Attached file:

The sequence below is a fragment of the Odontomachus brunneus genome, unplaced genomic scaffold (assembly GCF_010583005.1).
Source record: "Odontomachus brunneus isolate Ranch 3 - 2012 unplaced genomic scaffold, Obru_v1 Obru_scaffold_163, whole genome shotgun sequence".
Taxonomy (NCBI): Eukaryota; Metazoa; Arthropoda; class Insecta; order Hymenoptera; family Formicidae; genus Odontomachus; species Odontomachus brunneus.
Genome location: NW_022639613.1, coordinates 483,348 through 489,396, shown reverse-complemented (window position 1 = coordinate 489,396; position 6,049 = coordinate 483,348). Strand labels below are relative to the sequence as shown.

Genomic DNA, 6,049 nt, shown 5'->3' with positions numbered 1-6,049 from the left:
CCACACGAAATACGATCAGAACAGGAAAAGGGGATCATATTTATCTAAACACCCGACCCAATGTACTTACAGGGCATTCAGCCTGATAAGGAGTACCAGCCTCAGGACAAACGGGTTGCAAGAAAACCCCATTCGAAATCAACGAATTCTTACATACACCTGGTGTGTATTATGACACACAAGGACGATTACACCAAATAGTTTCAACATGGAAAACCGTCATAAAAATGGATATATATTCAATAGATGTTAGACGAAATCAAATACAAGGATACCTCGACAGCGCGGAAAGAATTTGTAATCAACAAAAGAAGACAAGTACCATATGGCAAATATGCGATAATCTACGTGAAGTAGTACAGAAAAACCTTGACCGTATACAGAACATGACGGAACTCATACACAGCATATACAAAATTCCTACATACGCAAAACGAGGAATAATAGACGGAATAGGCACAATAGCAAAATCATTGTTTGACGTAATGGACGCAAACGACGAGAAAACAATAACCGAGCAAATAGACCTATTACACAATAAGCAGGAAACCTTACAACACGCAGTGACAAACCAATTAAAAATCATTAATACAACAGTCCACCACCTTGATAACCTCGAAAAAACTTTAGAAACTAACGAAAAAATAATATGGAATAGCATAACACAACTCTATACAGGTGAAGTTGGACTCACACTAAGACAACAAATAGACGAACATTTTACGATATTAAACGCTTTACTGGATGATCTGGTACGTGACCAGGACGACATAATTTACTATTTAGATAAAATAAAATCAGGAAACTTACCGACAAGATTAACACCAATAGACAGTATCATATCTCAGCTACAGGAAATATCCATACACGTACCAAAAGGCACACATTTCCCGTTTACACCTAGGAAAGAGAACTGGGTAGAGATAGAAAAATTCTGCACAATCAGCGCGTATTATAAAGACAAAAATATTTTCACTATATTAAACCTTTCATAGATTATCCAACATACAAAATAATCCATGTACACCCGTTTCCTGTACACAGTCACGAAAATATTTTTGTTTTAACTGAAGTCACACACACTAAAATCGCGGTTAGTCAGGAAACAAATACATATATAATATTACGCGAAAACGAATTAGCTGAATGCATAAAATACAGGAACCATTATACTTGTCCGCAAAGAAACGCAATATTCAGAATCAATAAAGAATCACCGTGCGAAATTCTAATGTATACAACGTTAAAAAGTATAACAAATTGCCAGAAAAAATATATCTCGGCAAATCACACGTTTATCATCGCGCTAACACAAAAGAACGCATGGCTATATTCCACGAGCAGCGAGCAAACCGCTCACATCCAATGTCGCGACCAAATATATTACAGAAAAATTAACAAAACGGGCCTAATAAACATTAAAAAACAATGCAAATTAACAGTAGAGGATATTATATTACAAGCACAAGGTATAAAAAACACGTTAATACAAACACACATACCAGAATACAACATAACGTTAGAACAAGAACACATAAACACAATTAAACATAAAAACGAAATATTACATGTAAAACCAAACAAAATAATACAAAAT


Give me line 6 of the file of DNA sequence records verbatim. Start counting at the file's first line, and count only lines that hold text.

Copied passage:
CCACACGAAATACGATCAGAACAGGAAAAGGGGATCATATTTATCTAAACACCCGACCCAATGTACTTACAGGGCATTCAGCCTGATAAGGAGTACCAGCCTCAGGACAAACGGGTTGCAAGAAAACCCCATTCGAAATCAACGAATTCTTACATACACCTGGTGTGTATTATGACACACAAGGACGATTACACCAAATAGTTTCAACATGGAAAACCGTCATAAAAATGGATATATATTCAATAGATGTTAGACGAAATCAAATACAAGGATACCTCGACAGCGCGGAAAGAATTTGTAATCAACAAAAGAAGACAAGTACCATATGGCAAATATGCGATAATCTACGTGAAGTAGTACAGAAAAACCTTGACCGTATACAGAACATGACGGAACTCATACACAGCATATACAAAATTCCTACATACGCAAAACGAGGAATAATAGACGGAATAGGCACAATAGCAAAATCATTGTTTGACGTAATGGACGCAAACGACGAGAAAACAATAACCGAGCAAATAGACCTATTACACAATAAGCAGGAAACCTTACAACACGCAGTGACAAACCAATTAAAAATCATTAATACAACAGTCCACCACCTTGATAACCTCGAAAAAACTTTAGAAACTAACGAAAAAATAATATGGAATAGCATAACACAACTCTATACAGGTGAAGTTGGACTCACACTAAGACAACAAATAGACGAACATTTTACGATATTAAACGCTTTACTGGATGATCTGGTACGTGACCAGGACGACATAATTTACTATTTAGATAAAATAAAATCAGGAAACTTACCGACAAGATTAACACCAATAGACAGTATCATATCTCAGCTACAGGAAATATCCATACACGTACCAAAAGGCACACATTTCCCGTTTACACCTAGGAAAGAGAACTGGGTAGAGATAGAAAAATTCTGCACAATCAGCGCGTATTATAAAGACAAAAATATTTTCACTATATTAAACCTTTCATAGATTATCCAACATACAAAATAATCCATGTACACCCGTTTCCTGTACACAGTCACGAAAATATTTTTGTTTTAACTGAAGTCACACACACTAAAATCGCGGTTAGTCAGGAAACAAATACATATATAATATTACGCGAAAACGAATTAGCTGAATGCATAAAATACAGGAACCATTATACTTGTCCGCAAAGAAACGCAATATTCAGAATCAATAAAGAATCACCGTGCGAAATTCTAATGTATACAACGTTAAAAAGTATAACAAATTGCCAGAAAAAATATATCTCGGCAAATCACACGTTTATCATCGCGCTAACACAAAAGAACGCATGGCTATATTCCACGAGCAGCGAGCAAACCGCTCACATCCAATGTCGCGACCAAATATATTACAGAAAAATTAACAAAACGGGCCTAATAAACATTAAAAAACAATGCAAATTAACAGTAGAGGATATTATATTACAAGCACAAGGTATAAAAAACACGTTAATACAAACACACATACCAGAATACAACATAACGTTAGAACAAGAACACATAAACACAATTAAACATAAAAACGAAATATTACATGTAAAACCAAACAAAATAATACAAAAT